God as Father, Son and Spirit shared the work of creation (e.g. Gen 1:1-3; John 1:1-3) and are always present to every part of it. Whilst never less than God, the Son’s becoming human added a limited nature to his divine nature. Limited, that is, before his ascension into heaven. Whilst the resurrected Christ appeared and was seen and touched under the limitations of space and time (e.g. Luke 24:39), the ascended Lord possesses no such limits. His ascended glory is of such an order that when his beloved disciple John (John 13:23) has a vision of this heavenly splendour, “When I saw him, I fell at his feet as though dead” (Rev 1:17). This is the glory of the Lord that we share in as his Bride and it is destined to “fill the whole universe”. How did the man from Galilee come to possess unlimited authority (Matt 28:18; Acts 10:36)? 

It’s not that the Son of God “put off” his divine nature by Incarnation and then “put off” his humanity in ascending to the glory of the Father (John 17:5). The glorious Christ is still fully one of us, “For there is one God, and there is one mediator between God and men, the man Christ Jesus.” (1 Tim 2:5). There is no time, place, or purpose where there is any distance between the eternal Father and the humanity of Jesus. God’s great purpose has always been for us to share such splendour. In the End we will be as present as Jesus is to “all things” (Eph 1:22-23; 4:9-10). The realisation of our coming greatness in Christ grows as we daily submit to the humbling work of the cross.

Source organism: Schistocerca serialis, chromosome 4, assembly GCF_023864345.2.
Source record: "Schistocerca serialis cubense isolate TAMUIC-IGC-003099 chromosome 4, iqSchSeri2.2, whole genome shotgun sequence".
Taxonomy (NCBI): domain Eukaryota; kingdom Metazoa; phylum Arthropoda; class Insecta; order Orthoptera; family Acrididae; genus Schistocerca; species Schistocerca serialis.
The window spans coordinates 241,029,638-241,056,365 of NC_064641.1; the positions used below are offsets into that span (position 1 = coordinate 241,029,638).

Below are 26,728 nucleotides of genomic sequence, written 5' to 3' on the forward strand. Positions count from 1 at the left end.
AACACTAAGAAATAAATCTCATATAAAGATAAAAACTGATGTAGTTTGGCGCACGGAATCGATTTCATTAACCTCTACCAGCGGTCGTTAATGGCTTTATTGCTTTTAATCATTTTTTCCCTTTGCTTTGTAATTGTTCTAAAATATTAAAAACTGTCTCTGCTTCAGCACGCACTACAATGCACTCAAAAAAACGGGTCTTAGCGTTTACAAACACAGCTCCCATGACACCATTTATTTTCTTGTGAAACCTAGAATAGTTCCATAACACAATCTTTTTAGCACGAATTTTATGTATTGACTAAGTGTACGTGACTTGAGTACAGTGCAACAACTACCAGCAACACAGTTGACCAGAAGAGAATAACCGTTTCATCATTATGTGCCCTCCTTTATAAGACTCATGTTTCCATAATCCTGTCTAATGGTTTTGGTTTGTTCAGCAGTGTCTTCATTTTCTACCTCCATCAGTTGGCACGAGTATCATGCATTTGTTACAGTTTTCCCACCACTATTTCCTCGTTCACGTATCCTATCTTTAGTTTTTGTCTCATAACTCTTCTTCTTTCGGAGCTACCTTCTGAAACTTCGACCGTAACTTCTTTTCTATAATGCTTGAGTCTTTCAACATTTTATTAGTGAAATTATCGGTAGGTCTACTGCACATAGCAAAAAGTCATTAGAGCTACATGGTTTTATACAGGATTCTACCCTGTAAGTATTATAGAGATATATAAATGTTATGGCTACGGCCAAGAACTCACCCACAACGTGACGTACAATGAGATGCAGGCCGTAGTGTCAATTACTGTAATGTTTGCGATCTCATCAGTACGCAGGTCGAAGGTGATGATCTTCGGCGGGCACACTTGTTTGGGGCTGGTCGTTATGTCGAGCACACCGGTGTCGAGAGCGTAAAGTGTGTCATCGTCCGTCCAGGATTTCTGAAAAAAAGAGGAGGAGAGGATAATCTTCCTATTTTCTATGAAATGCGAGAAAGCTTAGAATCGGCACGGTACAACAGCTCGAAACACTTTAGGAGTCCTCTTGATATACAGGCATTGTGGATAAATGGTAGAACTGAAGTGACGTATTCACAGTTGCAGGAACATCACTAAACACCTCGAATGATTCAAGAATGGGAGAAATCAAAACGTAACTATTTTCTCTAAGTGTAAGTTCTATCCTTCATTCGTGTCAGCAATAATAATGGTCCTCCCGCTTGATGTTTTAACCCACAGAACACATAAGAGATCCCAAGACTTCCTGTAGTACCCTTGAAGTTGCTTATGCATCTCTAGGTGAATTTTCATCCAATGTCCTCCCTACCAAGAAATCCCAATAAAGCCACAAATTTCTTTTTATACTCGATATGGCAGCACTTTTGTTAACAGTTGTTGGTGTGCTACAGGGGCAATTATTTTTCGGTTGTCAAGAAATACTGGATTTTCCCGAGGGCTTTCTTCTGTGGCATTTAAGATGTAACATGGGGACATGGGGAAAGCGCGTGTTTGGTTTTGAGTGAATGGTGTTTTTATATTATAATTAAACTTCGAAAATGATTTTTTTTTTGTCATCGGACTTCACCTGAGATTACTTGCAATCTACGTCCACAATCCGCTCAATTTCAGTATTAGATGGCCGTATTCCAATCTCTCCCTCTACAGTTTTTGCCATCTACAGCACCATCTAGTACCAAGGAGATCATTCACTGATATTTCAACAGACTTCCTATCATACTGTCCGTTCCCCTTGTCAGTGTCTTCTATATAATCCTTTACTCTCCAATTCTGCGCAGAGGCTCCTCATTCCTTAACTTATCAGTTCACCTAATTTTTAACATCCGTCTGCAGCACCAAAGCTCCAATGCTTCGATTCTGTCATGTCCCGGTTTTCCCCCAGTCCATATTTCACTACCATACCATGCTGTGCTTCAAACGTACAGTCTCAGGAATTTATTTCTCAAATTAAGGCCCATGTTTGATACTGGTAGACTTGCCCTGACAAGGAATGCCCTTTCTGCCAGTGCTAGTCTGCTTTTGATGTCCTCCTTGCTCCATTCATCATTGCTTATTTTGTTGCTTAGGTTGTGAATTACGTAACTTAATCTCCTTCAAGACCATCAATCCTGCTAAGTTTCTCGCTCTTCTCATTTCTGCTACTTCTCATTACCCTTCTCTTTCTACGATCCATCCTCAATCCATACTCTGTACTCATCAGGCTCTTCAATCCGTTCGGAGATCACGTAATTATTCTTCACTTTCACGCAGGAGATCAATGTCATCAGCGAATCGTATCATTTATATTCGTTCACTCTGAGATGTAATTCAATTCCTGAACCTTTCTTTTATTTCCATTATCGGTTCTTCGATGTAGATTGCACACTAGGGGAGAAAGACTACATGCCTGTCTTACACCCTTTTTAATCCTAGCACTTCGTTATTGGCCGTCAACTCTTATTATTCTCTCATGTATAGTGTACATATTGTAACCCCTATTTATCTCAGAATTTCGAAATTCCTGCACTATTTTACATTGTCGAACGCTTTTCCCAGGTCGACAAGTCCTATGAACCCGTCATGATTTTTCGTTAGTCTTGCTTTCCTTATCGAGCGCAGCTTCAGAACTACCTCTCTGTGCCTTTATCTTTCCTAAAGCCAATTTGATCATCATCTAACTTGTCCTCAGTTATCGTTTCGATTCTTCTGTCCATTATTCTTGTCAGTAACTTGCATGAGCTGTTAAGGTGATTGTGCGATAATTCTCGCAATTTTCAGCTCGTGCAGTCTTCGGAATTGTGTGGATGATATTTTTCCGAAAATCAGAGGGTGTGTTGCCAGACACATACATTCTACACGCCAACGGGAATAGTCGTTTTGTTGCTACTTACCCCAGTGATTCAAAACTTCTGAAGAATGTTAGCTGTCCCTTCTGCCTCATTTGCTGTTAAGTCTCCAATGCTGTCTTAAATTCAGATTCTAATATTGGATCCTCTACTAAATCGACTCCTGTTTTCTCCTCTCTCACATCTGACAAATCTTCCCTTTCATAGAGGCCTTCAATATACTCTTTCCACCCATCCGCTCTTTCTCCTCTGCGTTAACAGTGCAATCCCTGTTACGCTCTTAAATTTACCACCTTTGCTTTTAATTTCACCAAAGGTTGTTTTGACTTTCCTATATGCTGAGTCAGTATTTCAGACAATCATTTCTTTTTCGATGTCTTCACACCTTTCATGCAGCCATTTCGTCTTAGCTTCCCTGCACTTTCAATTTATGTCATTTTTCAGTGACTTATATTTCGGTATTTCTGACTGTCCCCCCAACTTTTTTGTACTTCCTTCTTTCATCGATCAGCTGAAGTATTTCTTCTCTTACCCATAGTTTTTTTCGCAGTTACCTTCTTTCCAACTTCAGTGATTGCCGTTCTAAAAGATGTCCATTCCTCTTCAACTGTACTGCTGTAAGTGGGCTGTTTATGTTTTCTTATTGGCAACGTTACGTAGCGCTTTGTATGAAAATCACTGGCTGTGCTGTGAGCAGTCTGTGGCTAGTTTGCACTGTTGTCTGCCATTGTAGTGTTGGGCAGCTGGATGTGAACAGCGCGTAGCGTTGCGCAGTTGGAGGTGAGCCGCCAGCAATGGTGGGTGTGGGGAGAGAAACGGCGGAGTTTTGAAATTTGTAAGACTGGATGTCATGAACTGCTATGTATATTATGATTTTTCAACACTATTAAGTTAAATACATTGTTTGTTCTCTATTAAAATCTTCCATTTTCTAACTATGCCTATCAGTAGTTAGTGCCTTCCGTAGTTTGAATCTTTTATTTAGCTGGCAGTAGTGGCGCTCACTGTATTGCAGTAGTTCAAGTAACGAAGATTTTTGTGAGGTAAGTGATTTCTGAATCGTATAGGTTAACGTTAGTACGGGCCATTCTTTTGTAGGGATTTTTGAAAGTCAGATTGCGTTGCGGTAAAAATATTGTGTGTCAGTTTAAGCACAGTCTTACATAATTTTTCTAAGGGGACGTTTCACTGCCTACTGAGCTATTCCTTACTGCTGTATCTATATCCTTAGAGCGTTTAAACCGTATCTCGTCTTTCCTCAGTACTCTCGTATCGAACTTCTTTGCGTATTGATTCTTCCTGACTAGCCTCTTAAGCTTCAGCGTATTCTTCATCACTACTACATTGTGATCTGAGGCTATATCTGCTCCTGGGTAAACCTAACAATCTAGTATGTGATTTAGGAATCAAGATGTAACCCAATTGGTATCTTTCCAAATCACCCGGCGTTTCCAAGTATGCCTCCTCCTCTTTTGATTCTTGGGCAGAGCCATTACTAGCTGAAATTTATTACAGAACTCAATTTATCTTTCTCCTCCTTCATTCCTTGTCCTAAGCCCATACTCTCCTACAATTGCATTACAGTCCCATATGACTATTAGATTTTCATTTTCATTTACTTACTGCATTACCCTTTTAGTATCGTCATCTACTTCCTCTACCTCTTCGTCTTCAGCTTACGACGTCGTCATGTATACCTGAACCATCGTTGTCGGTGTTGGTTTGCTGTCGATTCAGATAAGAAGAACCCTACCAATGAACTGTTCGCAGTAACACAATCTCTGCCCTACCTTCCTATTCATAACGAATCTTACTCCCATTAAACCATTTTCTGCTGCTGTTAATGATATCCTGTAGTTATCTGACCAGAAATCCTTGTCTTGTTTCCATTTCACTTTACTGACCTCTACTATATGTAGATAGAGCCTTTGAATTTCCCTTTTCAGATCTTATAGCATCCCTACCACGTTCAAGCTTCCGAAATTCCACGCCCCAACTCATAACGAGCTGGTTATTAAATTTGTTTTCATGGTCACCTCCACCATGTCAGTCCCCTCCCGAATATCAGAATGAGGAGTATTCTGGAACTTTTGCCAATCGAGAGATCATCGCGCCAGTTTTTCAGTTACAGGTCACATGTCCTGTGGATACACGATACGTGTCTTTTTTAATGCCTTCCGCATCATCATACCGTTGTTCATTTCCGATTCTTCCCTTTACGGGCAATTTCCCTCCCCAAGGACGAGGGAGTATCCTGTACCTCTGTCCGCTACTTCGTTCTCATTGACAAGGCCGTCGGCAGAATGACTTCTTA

What is Truth?

19 July

What is Truth?

"What is truth?" "You can't handle the truth!" "The truth shall set you free." How many truth quotes do you know? And is the statement of Epimenides the Cretan true, "All Cretans are always liars."?(Tit 1.12).

Truth is increasingly cancelled out these days in favour of the views of whichever dominant voices shout the loudest. Does this matter? Can ideas become accepted by the old fashioned method of warfare. Whoever is loudest and strongest wins? That is part of the idealogical battle being fought in western countries at the moment. A battle that unsettles many because just like a civil war one always has to be on one's toes to see how the battle is going and which side to side with. This is made worse by the continuing changes in the issues that the battles seem to be about. For the battle is not just about any one issue. It seems to be a battle about unsettling all claims to truth, and even personal opinion, in favour of a culture dominated by an unstable Mind. Or a destabilising mind. That takes away the foundations of reason and truth in favour of a free-floating opinion world, that hijacks important social questions and cancels out any rational or civil discussion of them in favour of loud shouting that makes people feel guilty without the opportunity to a fair hearing. A slave society.

Christians on the other hand know true truth from Jesus and his gospel as freedom that sets people really free.


Gifts for The King's Great Purpose

12 July

Gifts for The King's Great Purpose

Many of us have been through intense discussions about gifts over the years. Often these discussions are connected with parts of 1 Corinthians and are focussed on different gifts people may or may not exercise in the local church.